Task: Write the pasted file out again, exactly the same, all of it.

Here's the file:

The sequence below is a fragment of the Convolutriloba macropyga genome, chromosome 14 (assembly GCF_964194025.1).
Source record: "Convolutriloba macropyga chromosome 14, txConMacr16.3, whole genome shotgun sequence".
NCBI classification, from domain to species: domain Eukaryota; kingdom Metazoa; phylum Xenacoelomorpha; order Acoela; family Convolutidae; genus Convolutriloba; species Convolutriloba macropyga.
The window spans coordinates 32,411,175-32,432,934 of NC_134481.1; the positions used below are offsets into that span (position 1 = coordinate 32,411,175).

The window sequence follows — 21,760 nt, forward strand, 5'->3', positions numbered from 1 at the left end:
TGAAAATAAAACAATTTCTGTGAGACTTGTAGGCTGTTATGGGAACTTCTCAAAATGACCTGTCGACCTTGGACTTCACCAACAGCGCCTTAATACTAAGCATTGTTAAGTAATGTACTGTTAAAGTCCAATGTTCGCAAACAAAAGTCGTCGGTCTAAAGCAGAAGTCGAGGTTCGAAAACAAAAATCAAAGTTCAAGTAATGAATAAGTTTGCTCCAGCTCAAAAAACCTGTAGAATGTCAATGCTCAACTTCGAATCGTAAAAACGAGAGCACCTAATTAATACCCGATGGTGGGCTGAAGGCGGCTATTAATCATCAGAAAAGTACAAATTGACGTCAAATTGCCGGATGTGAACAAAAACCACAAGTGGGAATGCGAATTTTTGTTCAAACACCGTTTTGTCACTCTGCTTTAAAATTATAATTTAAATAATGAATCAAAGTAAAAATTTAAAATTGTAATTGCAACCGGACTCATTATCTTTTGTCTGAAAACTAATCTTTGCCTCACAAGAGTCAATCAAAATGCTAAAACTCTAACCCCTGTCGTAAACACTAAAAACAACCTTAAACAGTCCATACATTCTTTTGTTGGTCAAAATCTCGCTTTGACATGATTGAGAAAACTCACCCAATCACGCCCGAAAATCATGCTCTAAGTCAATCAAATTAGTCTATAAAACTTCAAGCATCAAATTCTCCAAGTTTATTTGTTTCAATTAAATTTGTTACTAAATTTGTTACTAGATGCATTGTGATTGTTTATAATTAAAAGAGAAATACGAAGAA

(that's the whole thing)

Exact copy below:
The sequence below is a fragment of the Convolutriloba macropyga genome, chromosome 14 (assembly GCF_964194025.1).
Source record: "Convolutriloba macropyga chromosome 14, txConMacr16.3, whole genome shotgun sequence".
NCBI classification, from domain to species: domain Eukaryota; kingdom Metazoa; phylum Xenacoelomorpha; order Acoela; family Convolutidae; genus Convolutriloba; species Convolutriloba macropyga.
The window spans coordinates 32,411,175-32,432,934 of NC_134481.1; the positions used below are offsets into that span (position 1 = coordinate 32,411,175).

The window sequence follows — 21,760 nt, forward strand, 5'->3', positions numbered from 1 at the left end:
TGAAAATAAAACAATTTCTGTGAGACTTGTAGGCTGTTATGGGAACTTCTCAAAATGACCTGTCGACCTTGGACTTCACCAACAGCGCCTTAATACTAAGCATTGTTAAGTAATGTACTGTTAAAGTCCAATGTTCGCAAACAAAAGTCGTCGGTCTAAAGCAGAAGTCGAGGTTCGAAAACAAAAATCAAAGTTCAAGTAATGAATAAGTTTGCTCCAGCTCAAAAAACCTGTAGAATGTCAATGCTCAACTTCGAATCGTAAAAACGAGAGCACCTAATTAATACCCGATGGTGGGCTGAAGGCGGCTATTAATCATCAGAAAAGTACAAATTGACGTCAAATTGCCGGATGTGAACAAAAACCACAAGTGGGAATGCGAATTTTTGTTCAAACACCGTTTTGTCACTCTGCTTTAAAATTATAATTTAAATAATGAATCAAAGTAAAAATTTAAAATTGTAATTGCAACCGGACTCATTATCTTTTGTCTGAAAACTAATCTTTGCCTCACAAGAGTCAATCAAAATGCTAAAACTCTAACCCCTGTCGTAAACACTAAAAACAACCTTAAACAGTCCATACATTCTTTTGTTGGTCAAAATCTCGCTTTGACATGATTGAGAAAACTCACCCAATCACGCCCGAAAATCATGCTCTAAGTCAATCAAATTAGTCTATAAAACTTCAAGCATCAAATTCTCCAAGTTTATTTGTTTCAATTAAATTTGTTACTAAATTTGTTACTAGATGCATTGTGATTGTTTATAATTAAAAGAGAAATACGAAGAA